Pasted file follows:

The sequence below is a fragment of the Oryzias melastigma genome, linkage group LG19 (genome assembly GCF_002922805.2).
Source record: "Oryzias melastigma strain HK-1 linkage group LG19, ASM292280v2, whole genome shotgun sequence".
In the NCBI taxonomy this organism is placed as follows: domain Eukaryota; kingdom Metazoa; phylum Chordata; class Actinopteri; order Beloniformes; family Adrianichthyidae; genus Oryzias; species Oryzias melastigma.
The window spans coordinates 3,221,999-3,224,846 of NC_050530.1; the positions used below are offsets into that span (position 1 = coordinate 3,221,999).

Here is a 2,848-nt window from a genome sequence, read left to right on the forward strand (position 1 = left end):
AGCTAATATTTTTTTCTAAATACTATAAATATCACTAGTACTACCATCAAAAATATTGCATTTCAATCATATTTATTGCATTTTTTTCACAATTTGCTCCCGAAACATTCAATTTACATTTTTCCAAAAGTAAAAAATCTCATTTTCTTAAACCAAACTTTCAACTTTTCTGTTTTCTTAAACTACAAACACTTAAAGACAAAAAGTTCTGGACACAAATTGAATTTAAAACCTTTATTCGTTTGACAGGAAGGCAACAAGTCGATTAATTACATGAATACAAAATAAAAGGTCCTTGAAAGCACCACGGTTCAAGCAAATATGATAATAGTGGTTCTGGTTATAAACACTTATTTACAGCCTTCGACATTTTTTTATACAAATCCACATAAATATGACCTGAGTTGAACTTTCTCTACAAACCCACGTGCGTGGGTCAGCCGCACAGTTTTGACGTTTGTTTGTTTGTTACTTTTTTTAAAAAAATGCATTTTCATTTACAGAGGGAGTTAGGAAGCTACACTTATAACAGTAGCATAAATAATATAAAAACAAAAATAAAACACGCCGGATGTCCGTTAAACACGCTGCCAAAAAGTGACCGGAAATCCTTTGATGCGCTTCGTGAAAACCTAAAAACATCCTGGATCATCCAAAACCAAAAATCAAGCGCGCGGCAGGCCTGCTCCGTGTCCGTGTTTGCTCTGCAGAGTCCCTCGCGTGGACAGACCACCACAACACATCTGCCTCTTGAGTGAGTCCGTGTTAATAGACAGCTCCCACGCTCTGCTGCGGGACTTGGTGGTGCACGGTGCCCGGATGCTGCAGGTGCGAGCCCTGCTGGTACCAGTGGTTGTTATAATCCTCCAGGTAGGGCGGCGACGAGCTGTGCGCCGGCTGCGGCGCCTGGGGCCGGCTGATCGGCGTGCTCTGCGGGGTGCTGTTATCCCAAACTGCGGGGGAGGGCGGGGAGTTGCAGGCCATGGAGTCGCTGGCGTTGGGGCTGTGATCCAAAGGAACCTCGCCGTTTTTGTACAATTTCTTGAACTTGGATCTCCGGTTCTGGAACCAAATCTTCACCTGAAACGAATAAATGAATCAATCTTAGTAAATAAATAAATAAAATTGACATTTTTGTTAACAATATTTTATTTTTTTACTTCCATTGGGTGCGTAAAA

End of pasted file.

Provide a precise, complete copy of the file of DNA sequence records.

The sequence below is a fragment of the Oryzias melastigma genome, linkage group LG19 (genome assembly GCF_002922805.2).
Source record: "Oryzias melastigma strain HK-1 linkage group LG19, ASM292280v2, whole genome shotgun sequence".
In the NCBI taxonomy this organism is placed as follows: domain Eukaryota; kingdom Metazoa; phylum Chordata; class Actinopteri; order Beloniformes; family Adrianichthyidae; genus Oryzias; species Oryzias melastigma.
The window spans coordinates 3,221,999-3,224,846 of NC_050530.1; the positions used below are offsets into that span (position 1 = coordinate 3,221,999).

Here is a 2,848-nt window from a genome sequence, read left to right on the forward strand (position 1 = left end):
AGCTAATATTTTTTTCTAAATACTATAAATATCACTAGTACTACCATCAAAAATATTGCATTTCAATCATATTTATTGCATTTTTTTCACAATTTGCTCCCGAAACATTCAATTTACATTTTTCCAAAAGTAAAAAATCTCATTTTCTTAAACCAAACTTTCAACTTTTCTGTTTTCTTAAACTACAAACACTTAAAGACAAAAAGTTCTGGACACAAATTGAATTTAAAACCTTTATTCGTTTGACAGGAAGGCAACAAGTCGATTAATTACATGAATACAAAATAAAAGGTCCTTGAAAGCACCACGGTTCAAGCAAATATGATAATAGTGGTTCTGGTTATAAACACTTATTTACAGCCTTCGACATTTTTTTATACAAATCCACATAAATATGACCTGAGTTGAACTTTCTCTACAAACCCACGTGCGTGGGTCAGCCGCACAGTTTTGACGTTTGTTTGTTTGTTACTTTTTTTAAAAAAATGCATTTTCATTTACAGAGGGAGTTAGGAAGCTACACTTATAACAGTAGCATAAATAATATAAAAACAAAAATAAAACACGCCGGATGTCCGTTAAACACGCTGCCAAAAAGTGACCGGAAATCCTTTGATGCGCTTCGTGAAAACCTAAAAACATCCTGGATCATCCAAAACCAAAAATCAAGCGCGCGGCAGGCCTGCTCCGTGTCCGTGTTTGCTCTGCAGAGTCCCTCGCGTGGACAGACCACCACAACACATCTGCCTCTTGAGTGAGTCCGTGTTAATAGACAGCTCCCACGCTCTGCTGCGGGACTTGGTGGTGCACGGTGCCCGGATGCTGCAGGTGCGAGCCCTGCTGGTACCAGTGGTTGTTATAATCCTCCAGGTAGGGCGGCGACGAGCTGTGCGCCGGCTGCGGCGCCTGGGGCCGGCTGATCGGCGTGCTCTGCGGGGTGCTGTTATCCCAAACTGCGGGGGAGGGCGGGGAGTTGCAGGCCATGGAGTCGCTGGCGTTGGGGCTGTGATCCAAAGGAACCTCGCCGTTTTTGTACAATTTCTTGAACTTGGATCTCCGGTTCTGGAACCAAATCTTCACCTGAAACGAATAAATGAATCAATCTTAGTAAATAAATAAATAAAATTGACATTTTTGTTAACAATATTTTATTTTTTTACTTCCATTGGGTGCGTAAAA